Plan b is to not worry too much!
You have come to the same three conclusions as me, which is reassuring. Plan b is where my head is. I'm worryingly tempted to go down the rabbit hole though.

I'm trying to think of a halfway house. Currently that's in the form of getting a DTI and measuring the vale opening and closing points WRT crank angle to see if the cam is advanced or retarded. I only need to remove the rocker cover for that.

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cliftyhanger

posted on 23/11/23 at 10:54 AM Reply With Quote
quote:
Originally posted by smart51
You have come to the same three conclusions as me, which is reassuring. Plan b is where my head is. I'm worryingly tempted to go down the rabbit hole though.

I'm trying to think of a halfway house. Currently that's in the form of getting a DTI and measuring the vale opening and closing points WRT crank angle to see if the cam is advanced or retarded. I only need to remove the rocker cover for that.


Ah. Are you 100% the engines are the same head/compression ratio and cam?

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smart51

posted on 23/11/23 at 11:37 AM Reply With Quote
quote:
Originally posted by cliftyhanger
quote:
Originally posted by smart51
You have come to the same three conclusions as me, which is reassuring. Plan b is where my head is. I'm worryingly tempted to go down the rabbit hole though.

I'm trying to think of a halfway house. Currently that's in the form of getting a DTI and measuring the vale opening and closing points WRT crank angle to see if the cam is advanced or retarded. I only need to remove the rocker cover for that.


Ah. Are you 100% the engines are the same head/compression ratio and cam?



I'm pretty sure the head is the same. There were only 4, the 500cc head, the 600cc head, the 650cc head and the Panda 30 head.

Nobody can tell me about the camshaft though. The early cars are well documented. My car was the runout model, which was built along side the Fiat 126. They increased the size of the engine for the 126, didn't want to make 2 engines, so fitted the big engine to the 500 as well. But they restricted the engine on the 500 so that it wasn't faster than the new car. So far as anyone knows, the only change was fitting the tiny carb from the 1950s 500.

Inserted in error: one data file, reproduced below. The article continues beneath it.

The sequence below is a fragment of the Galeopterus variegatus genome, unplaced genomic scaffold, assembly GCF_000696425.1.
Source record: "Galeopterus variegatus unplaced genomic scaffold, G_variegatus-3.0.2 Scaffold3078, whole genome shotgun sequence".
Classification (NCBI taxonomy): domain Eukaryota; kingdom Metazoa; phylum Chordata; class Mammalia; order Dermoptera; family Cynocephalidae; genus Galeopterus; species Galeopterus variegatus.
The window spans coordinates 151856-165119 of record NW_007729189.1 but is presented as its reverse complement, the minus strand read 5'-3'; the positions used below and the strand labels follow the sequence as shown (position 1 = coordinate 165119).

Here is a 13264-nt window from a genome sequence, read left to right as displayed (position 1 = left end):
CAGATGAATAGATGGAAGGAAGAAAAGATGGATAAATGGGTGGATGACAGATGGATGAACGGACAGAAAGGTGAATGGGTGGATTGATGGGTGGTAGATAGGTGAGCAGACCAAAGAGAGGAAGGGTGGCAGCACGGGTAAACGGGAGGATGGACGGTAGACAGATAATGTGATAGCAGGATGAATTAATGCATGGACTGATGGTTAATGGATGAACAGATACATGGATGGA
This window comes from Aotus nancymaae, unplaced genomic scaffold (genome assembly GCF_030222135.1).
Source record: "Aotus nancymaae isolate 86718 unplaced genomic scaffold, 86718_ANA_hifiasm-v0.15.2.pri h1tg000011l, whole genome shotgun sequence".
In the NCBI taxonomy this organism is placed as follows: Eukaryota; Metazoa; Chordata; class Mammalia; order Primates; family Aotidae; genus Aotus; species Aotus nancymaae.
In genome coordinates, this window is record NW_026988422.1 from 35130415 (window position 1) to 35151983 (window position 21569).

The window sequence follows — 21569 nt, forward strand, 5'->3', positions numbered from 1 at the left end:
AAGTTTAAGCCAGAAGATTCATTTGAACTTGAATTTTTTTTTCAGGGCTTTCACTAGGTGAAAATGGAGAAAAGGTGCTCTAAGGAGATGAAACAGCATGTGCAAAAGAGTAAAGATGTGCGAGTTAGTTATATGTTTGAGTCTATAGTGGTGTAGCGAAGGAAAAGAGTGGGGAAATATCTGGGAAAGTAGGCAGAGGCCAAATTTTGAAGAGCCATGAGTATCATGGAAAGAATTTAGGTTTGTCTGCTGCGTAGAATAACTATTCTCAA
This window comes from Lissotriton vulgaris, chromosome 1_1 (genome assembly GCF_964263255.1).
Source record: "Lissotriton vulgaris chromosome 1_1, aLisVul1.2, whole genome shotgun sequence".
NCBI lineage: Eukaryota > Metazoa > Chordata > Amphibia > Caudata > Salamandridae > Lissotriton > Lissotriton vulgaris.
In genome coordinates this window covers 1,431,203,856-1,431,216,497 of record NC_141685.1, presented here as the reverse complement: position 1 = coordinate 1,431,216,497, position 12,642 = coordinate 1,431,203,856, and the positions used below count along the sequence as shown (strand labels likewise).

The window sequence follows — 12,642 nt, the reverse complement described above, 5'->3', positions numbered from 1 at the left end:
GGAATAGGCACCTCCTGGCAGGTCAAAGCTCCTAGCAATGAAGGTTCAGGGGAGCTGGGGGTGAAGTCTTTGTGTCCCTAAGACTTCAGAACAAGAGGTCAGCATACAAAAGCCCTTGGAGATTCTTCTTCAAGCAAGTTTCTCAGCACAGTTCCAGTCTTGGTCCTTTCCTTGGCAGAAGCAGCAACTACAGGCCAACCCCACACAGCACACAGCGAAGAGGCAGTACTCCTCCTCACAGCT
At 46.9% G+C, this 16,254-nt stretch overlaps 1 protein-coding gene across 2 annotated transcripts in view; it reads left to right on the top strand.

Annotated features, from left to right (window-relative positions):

But, they may have changed the cam too. Nobody seems to know. The 500 had 3 cams in its life, though one was only used for the first few months of production. The 126 had a slightly different cam. It is possible that Fiat used one of the older cams in my car, just to hold it back a bit.

19/50 50/19 1957
09/70 50/19 1957/8 and 1960 - 65
25/51 64/12 Sport and 1965 - 71
25/56 66/16 126

There's not a lot to choose between them. The late 60s cars made 0.5 BHP more by using the "sport" cam.

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smart51

posted on 23/11/23 at 11:43 AM Reply With Quote
A small correction. The compression test on my engine (when done hot and I remembered to use WOT) gave 120 PSI on cylinder 1 and 130 PSI on cylinder 2. In theory it should be 110 PSI but no-one seems concerned about slightly high numbers.
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Mr Whippy

posted on 23/11/23 at 12:39 PM Reply With Quote
Add a go faster stripe, that will give you at least an extra 10bhp